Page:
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When I get divorced, what should I expect from an advisor?

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If you add into the emotional and financial whirlwind that is called divorce a high net worth and sizable assets, you take the stress and complexity of divorcing to a whole new level. So, for spouses of means, enlisting the help and advice of professionals is of added importance. And hiring a divorce lawyer is only a start.

In particular, if your knowledge of the family business, its investment portfolio, the properties it owns, its trusts, etc. is limited, seeking the counsel of your own accountant, estate attorney and financial advisor during the divorce will better protect your interests.

But first, we suggest that you try to think candidly about your situation. Simply put, your life is going to change. While that may seem obvious, in our experience many people have difficulty grasping or accepting this fact.

Also, think about your family’s goals during the marriage. Perhaps, as we advise our clients to do, your family drafted a mission statement, laying out objectives to attain and values to respect. Revisit it and use it as a basis to draft your own “personal mission statement.”

If your family drafted a mission statement, use it as a basis to draft your own.

Having done that, you will be ready to hire your own financial advisor. Here are some of the things you should expect of him or her:

Whether you were the primary/sole breadwinner or managed the household, your net income and how you spend it are going to change. It will most likely be less, and often you will receive a set amount on a scheduled basis. The family credit card, joint bank account, etc. will be gone. It will be your advisor’s job to know your situation, prepare you for these inevitabilities and help you recalibrate your life to deal with these changes.

This is essential for a non breadwinner client who relied on a spouse to manage his or her finances. You don’t need to become an expert, but your advisor should educate you to the point that you become an informed consumer of financial services.

Particularly in a low interest-rate environment, like the one we have now, an advisor needs to broaden the spectrum of your investments. For example, invest in higher-yield securities and other instruments to bolster your income.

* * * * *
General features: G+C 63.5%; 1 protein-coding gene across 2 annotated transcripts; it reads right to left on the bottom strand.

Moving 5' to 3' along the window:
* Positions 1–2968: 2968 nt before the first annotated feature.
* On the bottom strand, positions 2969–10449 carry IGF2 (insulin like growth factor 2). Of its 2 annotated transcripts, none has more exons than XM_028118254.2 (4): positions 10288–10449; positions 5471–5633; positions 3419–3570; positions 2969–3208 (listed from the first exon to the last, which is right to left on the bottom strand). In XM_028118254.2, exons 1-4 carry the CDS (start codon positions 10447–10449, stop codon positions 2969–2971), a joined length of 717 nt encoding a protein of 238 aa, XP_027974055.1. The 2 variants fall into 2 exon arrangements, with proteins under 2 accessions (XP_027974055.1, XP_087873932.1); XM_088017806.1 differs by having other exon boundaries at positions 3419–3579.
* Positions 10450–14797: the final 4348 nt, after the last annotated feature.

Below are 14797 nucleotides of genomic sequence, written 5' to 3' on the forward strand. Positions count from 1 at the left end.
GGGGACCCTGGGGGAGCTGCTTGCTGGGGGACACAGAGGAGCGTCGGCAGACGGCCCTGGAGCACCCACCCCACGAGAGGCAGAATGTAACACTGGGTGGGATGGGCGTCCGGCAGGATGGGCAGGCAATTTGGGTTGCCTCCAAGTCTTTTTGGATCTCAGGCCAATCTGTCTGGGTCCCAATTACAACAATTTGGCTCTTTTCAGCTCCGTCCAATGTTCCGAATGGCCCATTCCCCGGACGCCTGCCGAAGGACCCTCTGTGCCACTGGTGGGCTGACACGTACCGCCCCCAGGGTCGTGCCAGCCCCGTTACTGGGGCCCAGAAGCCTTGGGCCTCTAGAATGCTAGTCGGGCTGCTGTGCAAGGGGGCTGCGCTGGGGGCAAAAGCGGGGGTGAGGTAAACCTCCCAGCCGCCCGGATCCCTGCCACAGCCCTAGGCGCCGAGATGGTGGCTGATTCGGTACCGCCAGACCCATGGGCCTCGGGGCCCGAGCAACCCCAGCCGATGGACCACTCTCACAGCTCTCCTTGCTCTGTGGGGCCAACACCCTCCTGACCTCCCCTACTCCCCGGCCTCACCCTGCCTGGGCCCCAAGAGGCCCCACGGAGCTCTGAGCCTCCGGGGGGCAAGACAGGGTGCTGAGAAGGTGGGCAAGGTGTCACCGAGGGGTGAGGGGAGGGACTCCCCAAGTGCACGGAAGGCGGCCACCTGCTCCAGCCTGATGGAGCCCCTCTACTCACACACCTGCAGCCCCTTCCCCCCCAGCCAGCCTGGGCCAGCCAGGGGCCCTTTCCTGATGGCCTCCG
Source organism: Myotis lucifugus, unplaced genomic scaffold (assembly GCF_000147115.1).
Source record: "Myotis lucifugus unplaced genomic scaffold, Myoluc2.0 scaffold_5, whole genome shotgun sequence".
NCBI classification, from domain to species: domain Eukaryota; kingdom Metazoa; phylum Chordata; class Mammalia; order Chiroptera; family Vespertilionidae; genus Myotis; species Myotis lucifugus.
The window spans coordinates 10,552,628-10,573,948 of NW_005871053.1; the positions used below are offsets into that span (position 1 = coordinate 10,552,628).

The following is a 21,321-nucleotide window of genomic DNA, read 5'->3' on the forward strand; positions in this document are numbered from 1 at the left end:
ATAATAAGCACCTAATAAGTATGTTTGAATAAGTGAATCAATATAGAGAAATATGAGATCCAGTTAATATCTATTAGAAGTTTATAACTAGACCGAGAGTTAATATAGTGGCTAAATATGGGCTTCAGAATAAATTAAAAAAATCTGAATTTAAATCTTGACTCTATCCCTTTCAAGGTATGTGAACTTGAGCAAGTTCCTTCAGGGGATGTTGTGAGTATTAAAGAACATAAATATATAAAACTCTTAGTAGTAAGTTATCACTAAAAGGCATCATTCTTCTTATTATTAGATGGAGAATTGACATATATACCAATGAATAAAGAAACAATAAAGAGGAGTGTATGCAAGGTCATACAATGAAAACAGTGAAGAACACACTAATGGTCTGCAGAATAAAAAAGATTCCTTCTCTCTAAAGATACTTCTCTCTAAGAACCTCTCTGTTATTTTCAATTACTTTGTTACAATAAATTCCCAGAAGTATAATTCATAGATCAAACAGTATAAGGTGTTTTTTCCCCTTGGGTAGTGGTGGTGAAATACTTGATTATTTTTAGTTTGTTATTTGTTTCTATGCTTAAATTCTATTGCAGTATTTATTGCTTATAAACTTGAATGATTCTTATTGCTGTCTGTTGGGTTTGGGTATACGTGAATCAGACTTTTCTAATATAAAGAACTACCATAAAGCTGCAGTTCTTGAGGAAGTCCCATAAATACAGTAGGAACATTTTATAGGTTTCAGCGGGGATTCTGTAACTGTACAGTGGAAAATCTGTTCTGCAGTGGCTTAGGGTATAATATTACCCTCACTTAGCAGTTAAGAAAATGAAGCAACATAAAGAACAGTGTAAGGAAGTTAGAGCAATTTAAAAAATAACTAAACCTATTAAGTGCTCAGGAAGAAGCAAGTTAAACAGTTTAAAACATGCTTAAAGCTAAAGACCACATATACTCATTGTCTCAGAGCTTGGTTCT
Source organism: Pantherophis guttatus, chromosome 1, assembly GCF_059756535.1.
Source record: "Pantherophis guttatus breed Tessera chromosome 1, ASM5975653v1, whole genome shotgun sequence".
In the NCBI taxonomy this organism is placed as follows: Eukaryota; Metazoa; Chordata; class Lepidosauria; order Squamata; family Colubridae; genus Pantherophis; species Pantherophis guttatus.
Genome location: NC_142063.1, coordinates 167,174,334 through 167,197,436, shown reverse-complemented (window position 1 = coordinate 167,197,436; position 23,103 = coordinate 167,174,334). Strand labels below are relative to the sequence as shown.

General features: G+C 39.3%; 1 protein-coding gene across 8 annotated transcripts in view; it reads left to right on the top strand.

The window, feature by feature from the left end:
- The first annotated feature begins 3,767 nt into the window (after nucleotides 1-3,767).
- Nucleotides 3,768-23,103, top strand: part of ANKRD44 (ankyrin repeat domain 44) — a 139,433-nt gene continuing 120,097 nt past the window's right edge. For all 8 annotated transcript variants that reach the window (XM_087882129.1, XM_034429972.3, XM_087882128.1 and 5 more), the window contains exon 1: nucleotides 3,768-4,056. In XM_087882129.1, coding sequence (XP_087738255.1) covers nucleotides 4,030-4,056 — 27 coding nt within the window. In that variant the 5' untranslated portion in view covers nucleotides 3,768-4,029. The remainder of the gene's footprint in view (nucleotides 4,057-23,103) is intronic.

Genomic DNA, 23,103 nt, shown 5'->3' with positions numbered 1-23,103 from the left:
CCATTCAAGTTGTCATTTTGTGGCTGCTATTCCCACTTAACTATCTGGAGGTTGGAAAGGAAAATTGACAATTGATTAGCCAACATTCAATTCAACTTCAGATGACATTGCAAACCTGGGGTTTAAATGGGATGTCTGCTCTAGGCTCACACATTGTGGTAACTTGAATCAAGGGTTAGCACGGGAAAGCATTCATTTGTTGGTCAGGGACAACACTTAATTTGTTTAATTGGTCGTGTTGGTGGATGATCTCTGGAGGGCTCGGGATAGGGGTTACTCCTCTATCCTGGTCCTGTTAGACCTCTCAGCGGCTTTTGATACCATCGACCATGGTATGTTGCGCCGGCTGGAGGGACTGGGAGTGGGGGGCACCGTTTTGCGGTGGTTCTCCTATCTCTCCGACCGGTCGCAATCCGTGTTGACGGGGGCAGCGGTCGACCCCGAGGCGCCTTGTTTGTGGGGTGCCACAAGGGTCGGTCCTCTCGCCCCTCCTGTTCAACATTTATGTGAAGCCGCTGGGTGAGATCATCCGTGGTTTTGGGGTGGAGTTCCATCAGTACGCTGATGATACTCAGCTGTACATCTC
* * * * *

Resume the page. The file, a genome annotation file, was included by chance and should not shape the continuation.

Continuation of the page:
The administrative aspects of a divorce are, in fact, complicated, and often can get emotional. An advisory firm’s employees, even at the assistant level, need to be skilled administrators, but also sensitive to all aspects of divorce.

Again, both spouses should have their own team. And an advisor can and should take a leadership role in coordinating the team’s members so the interests of the client—you—are protected.

To sum up, for couples of means, divorce is immeasurably complicated and emotionally trying, and like it or not, life is going to change, for both parties. But, as is true of many things in life, the best policy is… be prepared.

The Jordan Group is a financial advisory team with the Wealth Management division of Morgan Stanley in New York, NY. The views expressed herein are those of the author and may not necessarily reflect the views of Morgan Stanley Smith Barney LLC, Member SIPC []. Morgan Stanley Financial Advisors engaged Worth to feature this article. They may only transact business in states where they are registered or excluded or exempted from registration []. Transacting business, follow-up and individualized responses involving either effecting or attempting to effect transactions in securities, or the rendering of personalized investment advice for compensation, will not be made to persons in states where they are not registered or excluded or exempt from registration. Morgan Stanley Private Wealth Management, a division of Morgan Stanley Smith Barney LLC. Member SIPC.CRC1885040 09/17

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